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I am rewinding a transformer that got fried. It is a single phase, reducing transformer.

On the primary we have mains, and the secondary is tapped at different points. See figure for details.

Unfortunately the windings had been destroyed at several points, and I could not figure out what the GND pin was connected to.

The ground pin was physically located on the primary side of the transformer. That doesn't mean that it is electrically connected to the primary, though.

When unwinding the coils, first there was the secondary. Next came the GND wire, but it had only a short length of wire, which had been severed from wherever it connected to. Finally there was the primary, with a bit missing at the beginning.

Any idea of where to connect this GND pin? TransformerDiagram Picture

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  • \$\begingroup\$ In your picture, the wire already is connected on the inside of the bobbin, and that would be an electrostatic shield between primary and secondary. The wire is already connected on that side, so I’m not sure what you’re asking about. The question mark is on the inside of the transformer, but the only free end of the wire is the ring terminal outside, and you presumably took notes to know where it was connected before you pulled the transformer out of the device? Please clarify by editing the question to make it clear which end of the wire you’re unsure about. \$\endgroup\$ Commented Mar 27 at 13:35
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    \$\begingroup\$ That ground wire most certainly does NOT connect to the primary. \$\endgroup\$
    – MOSFET
    Commented Mar 27 at 13:37
  • \$\begingroup\$ Thank you for your comments/questions. I have added a bit more information. I didn't find any shielding as such, if with that you mean anything metallic. \$\endgroup\$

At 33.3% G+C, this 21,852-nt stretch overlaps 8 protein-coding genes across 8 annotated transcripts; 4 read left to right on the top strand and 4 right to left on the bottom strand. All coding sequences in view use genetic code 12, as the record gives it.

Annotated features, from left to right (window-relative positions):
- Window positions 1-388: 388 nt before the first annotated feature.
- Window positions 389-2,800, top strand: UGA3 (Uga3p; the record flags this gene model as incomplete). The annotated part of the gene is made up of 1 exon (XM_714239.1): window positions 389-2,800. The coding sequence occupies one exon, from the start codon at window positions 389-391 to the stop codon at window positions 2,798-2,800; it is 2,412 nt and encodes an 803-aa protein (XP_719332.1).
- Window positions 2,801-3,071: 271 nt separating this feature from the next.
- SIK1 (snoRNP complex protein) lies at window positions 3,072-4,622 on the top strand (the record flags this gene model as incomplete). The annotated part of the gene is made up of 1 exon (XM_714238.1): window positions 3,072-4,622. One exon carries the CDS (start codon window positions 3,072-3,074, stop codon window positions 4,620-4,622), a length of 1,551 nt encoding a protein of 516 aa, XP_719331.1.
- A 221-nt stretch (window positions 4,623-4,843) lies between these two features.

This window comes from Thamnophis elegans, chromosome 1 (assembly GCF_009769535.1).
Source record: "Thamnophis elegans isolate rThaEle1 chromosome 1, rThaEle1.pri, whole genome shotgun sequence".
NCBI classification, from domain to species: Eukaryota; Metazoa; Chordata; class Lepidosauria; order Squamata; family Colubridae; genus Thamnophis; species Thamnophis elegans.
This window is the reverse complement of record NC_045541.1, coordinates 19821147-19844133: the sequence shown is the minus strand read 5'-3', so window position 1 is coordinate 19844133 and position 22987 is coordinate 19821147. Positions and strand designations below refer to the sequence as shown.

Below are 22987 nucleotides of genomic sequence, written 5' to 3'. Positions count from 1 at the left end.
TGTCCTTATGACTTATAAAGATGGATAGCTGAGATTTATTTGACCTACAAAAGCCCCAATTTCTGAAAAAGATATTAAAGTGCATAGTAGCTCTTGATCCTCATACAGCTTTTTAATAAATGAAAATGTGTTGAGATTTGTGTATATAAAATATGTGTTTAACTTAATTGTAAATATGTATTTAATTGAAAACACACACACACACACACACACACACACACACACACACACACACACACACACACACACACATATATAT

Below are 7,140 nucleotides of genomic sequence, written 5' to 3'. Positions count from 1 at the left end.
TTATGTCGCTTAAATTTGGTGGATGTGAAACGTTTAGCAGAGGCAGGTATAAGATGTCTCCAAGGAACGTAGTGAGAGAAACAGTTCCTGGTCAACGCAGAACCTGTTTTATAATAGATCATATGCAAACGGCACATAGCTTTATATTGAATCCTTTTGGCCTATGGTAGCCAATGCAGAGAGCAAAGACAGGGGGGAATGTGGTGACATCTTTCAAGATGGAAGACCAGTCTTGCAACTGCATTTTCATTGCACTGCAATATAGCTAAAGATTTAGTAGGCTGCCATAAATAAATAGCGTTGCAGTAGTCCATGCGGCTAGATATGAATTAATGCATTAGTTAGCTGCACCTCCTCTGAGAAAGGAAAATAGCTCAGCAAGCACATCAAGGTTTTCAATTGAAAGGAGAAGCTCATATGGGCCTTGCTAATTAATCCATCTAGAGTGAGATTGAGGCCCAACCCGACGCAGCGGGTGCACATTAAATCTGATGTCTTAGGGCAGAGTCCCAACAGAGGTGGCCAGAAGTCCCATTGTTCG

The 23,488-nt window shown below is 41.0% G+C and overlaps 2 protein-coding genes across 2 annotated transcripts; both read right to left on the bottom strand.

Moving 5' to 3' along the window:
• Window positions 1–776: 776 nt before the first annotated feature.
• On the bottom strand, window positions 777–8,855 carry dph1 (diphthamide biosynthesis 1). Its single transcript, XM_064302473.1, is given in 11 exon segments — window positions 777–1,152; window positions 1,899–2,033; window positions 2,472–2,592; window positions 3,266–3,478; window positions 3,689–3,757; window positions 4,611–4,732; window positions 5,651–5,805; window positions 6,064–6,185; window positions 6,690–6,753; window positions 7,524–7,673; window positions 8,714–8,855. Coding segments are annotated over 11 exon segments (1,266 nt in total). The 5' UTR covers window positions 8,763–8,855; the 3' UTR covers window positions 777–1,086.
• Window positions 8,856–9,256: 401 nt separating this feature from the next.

– DrD
    Commented Mar 27 at 14:12

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That's quite possibly connected to the shielding winding which is usually an unshorted copper foil or a few turns of magnet wire located between the primary and the secondy. The wire connection then goes to the mains GND / PE (protective earth).

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  • \$\begingroup\$ This makes sense. It explains what I found. It carries no current. And it offers protection in case of primary meltdown. Thank you! \$\endgroup\$
    – DrD
    Commented Mar 27 at 16:42
  • \$\begingroup\$ @DrD it does carry current as its main purpose is to help filter out the noise, specifically common-mode noise. Quite common in medical applications. \$\endgroup\$ Commented Mar 27 at 16:46
  • \$\begingroup\$ But if it is not connected to anything other than ground, can a current flow? (we're talking 50Hz here) \$\endgroup\$
    – DrD
    Commented Mar 27 at 18:02
  • \$\begingroup\$ @DrD no, if it's floating no current will flow. It normally carries a noise current which appears on both live (L) and neutral (N) w.r.t. GND (common-mode noise such as ESD or lightning or some other external source). It may also carry a fault current in case of a short between the primary and the shield windings due to an internal failure such as overheating which may lead to melting the isolating coating of the wires and finally an inevitable short. \$\endgroup\$ Commented Mar 27 at 18:44
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The ground needs to connect to the transformer's iron core. This is why it has a ring lug connector at the end.

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    \$\begingroup\$ The question is more about what this wire connects to inside the winding stack I believe. \$\endgroup\$ Commented Mar 27 at 13:30
  • \$\begingroup\$ Thanks for your comment. The ring you see goes to the metal chassis, and its corresponding connector (by the GND label) goes to the mains ground cable. My question is about where the internal wire connects to. \$\endgroup\$
    – DrD
    Commented Mar 27 at 14:15

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